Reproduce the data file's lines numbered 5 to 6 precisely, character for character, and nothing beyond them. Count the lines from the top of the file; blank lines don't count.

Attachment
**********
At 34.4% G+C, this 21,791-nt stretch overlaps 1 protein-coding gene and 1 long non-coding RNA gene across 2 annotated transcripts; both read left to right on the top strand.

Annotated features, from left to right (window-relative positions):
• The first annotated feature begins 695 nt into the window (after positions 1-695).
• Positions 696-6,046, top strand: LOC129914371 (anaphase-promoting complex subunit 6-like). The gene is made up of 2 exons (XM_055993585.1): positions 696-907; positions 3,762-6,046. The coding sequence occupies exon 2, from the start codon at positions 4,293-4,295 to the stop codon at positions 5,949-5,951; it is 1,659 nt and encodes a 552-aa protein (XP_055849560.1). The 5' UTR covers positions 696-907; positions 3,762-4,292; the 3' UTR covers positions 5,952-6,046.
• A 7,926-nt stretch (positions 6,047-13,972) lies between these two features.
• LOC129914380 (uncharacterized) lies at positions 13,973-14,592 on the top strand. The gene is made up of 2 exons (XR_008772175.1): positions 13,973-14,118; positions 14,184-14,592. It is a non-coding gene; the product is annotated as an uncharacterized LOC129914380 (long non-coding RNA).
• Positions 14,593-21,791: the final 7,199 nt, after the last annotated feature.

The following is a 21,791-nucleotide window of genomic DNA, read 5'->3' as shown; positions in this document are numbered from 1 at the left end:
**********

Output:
• A 7,926-nt stretch (positions 6,047-13,972) lies between these two features.
• LOC129914380 (uncharacterized) lies at positions 13,973-14,592 on the top strand. The gene is made up of 2 exons (XR_008772175.1): positions 13,973-14,118; positions 14,184-14,592. It is a non-coding gene; the product is annotated as an uncharacterized LOC129914380 (long non-coding RNA).